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Trizivir

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Trizivir

Side Effects
Interactions

SIDE EFFECTS

The following adverse reactions are discussed in greater detail in other sections of the labeling:

Clinical Trials Experience

Because clinical trials are conducted under widely varying conditions, adverse reaction rates observed in the clinical trials of a drug cannot be directly compared with rates in the clinical trials of another drug and may not reflect the rates observed in clinical practice.

Treatment-emergent clinical adverse reactions (rated by the investigator as moderate or severe) with a frequency greater than or equal to 5% during therapy with abacavir 300 mg twice daily, lamivudine 150 mg twice daily, and zidovudine 300 mg twice daily compared with indinavir 800 mg 3 times daily, lamivudine 150 mg twice daily, and zidovudine 300 mg twice daily from CNA3005 are listed in Table 1.

Table 1. Treatment-Emergent (All Causality) Adverse Reactions of at Least Moderate Intensity (Grades 2-4, ≥ 5% Frequency) in Therapy-Naive Adults (CNA3005) Through 48 Weeks of Treatment

Adverse Reaction ZIAGEN plus
Lamivudine/ Zidovudine
(n = 262)
Indinavir plus
Lamivudine/ Zidovudine
(n = 264)
Nausea 19% 17%
Headache 13% 9%
Malaise and fatigue 12% 12%
Nausea and vomiting 10% 10%
Hypersensitivity reaction 8% 2%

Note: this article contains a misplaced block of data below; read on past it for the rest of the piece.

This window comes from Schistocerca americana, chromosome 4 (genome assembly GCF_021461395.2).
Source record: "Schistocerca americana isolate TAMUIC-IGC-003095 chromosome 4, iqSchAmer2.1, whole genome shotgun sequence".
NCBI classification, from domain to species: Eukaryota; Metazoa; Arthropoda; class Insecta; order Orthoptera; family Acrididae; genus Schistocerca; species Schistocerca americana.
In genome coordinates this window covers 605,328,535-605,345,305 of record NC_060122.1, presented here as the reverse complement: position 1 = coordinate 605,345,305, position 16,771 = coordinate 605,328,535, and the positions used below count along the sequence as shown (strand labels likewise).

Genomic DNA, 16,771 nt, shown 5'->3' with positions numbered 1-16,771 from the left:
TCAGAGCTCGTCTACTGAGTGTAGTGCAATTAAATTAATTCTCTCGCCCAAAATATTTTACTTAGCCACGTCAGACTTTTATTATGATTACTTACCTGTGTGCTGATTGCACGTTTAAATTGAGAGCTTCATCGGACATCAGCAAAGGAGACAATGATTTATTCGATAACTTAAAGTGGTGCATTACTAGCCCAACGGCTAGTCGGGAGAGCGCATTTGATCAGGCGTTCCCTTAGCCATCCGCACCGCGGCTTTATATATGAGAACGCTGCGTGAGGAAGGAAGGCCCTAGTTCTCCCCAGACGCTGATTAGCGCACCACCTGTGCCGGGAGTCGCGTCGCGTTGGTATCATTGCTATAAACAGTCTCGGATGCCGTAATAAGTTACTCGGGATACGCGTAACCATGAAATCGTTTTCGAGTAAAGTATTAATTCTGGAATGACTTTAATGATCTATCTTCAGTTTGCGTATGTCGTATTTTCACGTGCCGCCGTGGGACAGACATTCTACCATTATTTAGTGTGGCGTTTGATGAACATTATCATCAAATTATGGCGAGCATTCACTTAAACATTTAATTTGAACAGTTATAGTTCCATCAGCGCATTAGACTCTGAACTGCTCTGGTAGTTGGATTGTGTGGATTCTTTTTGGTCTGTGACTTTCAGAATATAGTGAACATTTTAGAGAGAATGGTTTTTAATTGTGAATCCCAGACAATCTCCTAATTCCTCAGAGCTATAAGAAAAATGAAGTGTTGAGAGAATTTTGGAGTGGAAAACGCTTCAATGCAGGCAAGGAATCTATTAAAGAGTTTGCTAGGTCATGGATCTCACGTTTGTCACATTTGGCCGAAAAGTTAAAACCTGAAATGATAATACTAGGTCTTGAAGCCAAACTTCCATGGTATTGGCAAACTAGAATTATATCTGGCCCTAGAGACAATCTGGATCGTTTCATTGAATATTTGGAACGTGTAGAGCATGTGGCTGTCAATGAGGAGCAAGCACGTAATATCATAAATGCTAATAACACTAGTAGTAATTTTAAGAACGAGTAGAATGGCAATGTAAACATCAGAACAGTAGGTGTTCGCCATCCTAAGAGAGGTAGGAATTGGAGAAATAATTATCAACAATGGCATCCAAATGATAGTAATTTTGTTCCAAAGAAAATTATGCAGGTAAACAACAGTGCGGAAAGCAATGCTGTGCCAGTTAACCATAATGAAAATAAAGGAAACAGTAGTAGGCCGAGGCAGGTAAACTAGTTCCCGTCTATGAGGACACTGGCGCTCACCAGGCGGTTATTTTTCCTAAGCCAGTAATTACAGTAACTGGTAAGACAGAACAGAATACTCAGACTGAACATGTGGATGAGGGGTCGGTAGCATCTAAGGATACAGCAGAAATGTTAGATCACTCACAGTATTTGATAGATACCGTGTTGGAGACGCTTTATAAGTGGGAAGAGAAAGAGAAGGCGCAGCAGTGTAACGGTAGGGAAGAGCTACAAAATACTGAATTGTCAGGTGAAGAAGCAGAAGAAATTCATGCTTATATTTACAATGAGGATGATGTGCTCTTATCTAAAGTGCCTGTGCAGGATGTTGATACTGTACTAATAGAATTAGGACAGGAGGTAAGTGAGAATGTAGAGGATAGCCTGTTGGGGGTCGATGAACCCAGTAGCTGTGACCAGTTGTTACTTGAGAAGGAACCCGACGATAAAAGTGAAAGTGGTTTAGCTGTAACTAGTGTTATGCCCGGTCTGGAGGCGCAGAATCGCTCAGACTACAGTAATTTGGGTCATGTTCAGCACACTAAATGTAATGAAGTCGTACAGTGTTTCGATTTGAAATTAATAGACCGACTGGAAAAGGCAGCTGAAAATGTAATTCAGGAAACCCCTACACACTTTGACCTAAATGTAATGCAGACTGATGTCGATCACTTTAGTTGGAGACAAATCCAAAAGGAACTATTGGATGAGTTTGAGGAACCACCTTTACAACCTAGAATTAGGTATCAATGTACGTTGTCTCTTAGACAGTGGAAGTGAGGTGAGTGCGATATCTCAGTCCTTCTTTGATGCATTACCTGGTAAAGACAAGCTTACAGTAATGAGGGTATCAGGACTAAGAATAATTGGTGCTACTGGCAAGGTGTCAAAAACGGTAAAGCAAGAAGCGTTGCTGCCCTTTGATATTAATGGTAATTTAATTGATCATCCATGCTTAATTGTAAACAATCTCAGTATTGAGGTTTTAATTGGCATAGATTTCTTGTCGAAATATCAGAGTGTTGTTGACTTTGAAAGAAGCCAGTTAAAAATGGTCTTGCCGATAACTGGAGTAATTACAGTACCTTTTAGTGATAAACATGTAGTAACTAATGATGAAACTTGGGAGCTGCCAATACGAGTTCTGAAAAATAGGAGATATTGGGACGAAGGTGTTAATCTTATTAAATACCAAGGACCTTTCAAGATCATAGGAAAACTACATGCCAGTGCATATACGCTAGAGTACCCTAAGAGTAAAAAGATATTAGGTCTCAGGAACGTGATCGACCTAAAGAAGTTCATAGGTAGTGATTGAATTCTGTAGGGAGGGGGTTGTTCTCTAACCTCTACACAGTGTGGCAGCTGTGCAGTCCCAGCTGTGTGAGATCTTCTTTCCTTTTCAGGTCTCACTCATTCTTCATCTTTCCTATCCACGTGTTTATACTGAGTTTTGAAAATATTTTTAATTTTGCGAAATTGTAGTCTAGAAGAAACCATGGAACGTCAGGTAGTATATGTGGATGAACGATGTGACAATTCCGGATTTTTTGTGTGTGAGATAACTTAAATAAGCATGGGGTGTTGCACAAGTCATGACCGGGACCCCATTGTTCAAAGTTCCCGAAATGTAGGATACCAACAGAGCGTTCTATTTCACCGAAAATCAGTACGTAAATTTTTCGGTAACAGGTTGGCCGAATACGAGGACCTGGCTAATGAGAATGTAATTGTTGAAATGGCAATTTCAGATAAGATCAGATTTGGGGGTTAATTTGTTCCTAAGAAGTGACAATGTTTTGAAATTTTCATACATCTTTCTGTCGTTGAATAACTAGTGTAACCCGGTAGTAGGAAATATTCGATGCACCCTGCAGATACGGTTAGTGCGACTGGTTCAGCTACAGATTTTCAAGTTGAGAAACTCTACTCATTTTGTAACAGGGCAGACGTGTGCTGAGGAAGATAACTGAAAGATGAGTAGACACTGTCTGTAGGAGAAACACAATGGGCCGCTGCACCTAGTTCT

Diarrhea 7% 5%
Fever and/or chills 6% 3%
Depressive disorders 6% 4%
Musculoskeletal pain 5% 7%
Skin rashes 5% 4%
Ear/nose/throat infections 5% 4%
Viral respiratory infections 5% 5%
Anxiety 5% 3%
Renal signs/symptoms < 1% 5%
Pain (non-site-specific) < 1% 5%

Five subjects receiving abacavir in CNA3005 experienced worsening of pre-existing depression compared to none in the indinavir arm. The background rates of pre-existing depression were similar in the 2 treatment arms.

Laboratory Abnormalities: Laboratory abnormalities in CNA3005 are listed in Table 2.

Table 2. Treatment-Emergent Laboratory Abnormalities (Grades 3/4) in CNA3005

Grade 3/4
Laboratory Abnormalities
Number of Subjects by Treatment Group
ZIAGEN plus
Lamivudine/ Zidovudine
(n = 262)
Indinavir plus
Lamivudine/ Zidovudine
(n = 264)
Elevated CPK ( > 4 x ULN) 18(7%) 18(7%)
ALT( > 5.0xULN) 16 (6%) 16 (6%)
Neutropenia ( < 750/mm3) 13 (5%) 13 (5%)
Hypertriglyceridemia ( > 750 mg/dL) 5 (2%) 3 (1%)
Hyperamylasemia ( > 2.0 x ULN) 5 (2%) 1 ( < 1%)
Hyperglycemia ( > 13.9 mmol/L) 2 ( < 1%) 2 ( < 1%)
Anemia (Hgb ≤ 6.9 g/dL) 0 (0%) 3 (1%)
ULN = Upper limit of normal,
n = Number of subjects assessed.

Other Adverse Events: In addition to adverse reactions in Tables 1 and 2, other adverse events observed in the expanded access program for abacavir were pancreatitis and increased GOT.

Postmarketing Experience

In addition to adverse reactions reported from clinical trials, the following reactions have been identified during postmarketing use of abacavir, lamivudine, and/or zidovudine. Because they are reported voluntarily from a population of unknown size, estimates of frequency cannot be made. These reactions have been chosen for inclusion due to a combination of their seriousness, frequency of reporting, or potential causal connection to abacavir, lamivudine and/or zidovudine.

Abacavir

Cardiovascular: Myocardial infarction.

Skin: Suspected Stevens-Johnson syndrome (SJS) and toxic epidermal necrolysis (TEN) have been reported in patients receiving abacavir primarily in combination with medications known to be associated with SJS and TEN, respectively. Because of the overlap of clinical signs and symptoms between hypersensitivity to abacavir and SJS and TEN, and the possibility of multiple drug sensitivities in some patients, abacavir should be discontinued and not restarted in such cases.

There have also been reports of erythema multiforme with abacavir use.

Abacavir, Lamivudine, and/or Zidovudine: